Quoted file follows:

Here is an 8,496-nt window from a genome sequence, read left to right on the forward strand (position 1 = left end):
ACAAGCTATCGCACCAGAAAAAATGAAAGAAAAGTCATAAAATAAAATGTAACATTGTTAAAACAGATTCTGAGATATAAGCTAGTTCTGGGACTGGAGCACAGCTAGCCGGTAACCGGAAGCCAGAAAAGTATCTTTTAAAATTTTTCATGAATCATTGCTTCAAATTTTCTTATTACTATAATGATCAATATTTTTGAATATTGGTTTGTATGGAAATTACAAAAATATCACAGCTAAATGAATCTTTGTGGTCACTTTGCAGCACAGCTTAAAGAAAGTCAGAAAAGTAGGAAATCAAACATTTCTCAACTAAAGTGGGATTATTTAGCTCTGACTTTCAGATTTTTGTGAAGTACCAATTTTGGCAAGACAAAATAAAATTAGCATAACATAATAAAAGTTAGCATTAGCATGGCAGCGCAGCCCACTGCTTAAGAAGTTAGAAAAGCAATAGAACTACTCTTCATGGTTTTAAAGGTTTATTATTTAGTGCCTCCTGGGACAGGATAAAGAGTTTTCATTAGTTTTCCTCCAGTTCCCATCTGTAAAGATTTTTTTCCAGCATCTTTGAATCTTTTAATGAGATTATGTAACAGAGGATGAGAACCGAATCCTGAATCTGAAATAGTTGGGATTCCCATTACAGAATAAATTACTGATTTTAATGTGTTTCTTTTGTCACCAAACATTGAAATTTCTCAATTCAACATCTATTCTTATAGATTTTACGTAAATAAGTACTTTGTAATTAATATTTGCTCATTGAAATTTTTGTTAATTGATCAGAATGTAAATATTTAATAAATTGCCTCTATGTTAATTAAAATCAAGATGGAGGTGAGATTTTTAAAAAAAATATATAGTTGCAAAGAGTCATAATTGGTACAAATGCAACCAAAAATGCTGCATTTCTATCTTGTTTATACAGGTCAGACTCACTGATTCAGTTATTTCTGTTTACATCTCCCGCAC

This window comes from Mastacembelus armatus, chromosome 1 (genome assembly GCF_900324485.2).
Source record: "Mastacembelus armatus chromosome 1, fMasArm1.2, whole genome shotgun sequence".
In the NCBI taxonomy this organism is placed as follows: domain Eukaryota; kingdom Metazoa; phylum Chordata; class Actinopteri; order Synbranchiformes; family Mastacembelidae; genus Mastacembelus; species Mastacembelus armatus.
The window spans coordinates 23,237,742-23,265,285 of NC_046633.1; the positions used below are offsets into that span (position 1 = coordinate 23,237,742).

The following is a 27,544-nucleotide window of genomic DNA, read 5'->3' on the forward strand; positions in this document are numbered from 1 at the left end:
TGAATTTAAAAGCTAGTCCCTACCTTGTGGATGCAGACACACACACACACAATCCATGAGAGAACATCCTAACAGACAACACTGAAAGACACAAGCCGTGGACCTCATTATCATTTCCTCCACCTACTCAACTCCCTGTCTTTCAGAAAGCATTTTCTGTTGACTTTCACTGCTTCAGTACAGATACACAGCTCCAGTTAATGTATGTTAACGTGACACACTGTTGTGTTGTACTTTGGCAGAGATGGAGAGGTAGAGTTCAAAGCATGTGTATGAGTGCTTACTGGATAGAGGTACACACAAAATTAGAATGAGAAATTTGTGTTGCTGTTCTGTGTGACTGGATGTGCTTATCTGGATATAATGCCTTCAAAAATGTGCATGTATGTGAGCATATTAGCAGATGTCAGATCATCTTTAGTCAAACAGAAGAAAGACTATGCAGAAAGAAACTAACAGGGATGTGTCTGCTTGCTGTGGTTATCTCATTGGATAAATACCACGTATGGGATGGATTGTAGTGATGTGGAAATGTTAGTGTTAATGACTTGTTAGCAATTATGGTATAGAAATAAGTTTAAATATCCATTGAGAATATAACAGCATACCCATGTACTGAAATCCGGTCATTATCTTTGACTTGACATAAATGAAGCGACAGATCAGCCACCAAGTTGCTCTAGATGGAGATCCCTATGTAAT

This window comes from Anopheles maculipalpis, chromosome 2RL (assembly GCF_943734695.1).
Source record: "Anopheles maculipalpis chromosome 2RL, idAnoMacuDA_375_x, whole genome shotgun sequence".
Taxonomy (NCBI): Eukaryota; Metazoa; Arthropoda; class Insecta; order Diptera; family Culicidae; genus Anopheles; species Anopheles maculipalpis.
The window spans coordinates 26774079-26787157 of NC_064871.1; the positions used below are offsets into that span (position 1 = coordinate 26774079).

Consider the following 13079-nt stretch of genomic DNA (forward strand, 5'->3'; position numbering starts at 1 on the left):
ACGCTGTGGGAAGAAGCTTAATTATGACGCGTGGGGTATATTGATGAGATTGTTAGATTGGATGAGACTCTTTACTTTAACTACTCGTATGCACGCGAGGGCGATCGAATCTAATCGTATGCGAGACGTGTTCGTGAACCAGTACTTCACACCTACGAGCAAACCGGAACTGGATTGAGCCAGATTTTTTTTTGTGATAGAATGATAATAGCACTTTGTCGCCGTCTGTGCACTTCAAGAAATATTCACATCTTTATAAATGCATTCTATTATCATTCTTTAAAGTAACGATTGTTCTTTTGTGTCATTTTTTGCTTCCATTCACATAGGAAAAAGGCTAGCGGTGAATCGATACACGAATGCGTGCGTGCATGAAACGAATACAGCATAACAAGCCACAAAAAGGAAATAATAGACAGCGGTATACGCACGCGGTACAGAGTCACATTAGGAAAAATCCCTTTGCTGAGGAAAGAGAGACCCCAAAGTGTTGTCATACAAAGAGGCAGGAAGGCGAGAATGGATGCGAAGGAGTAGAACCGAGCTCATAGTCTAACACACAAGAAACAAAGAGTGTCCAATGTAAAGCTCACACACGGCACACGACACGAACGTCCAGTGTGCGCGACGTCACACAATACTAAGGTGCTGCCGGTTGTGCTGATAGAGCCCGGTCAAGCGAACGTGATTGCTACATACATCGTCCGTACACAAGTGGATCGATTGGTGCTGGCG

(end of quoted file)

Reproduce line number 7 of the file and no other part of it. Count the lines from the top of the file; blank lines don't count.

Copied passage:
The following is a 27,544-nucleotide window of genomic DNA, read 5'->3' on the forward strand; positions in this document are numbered from 1 at the left end: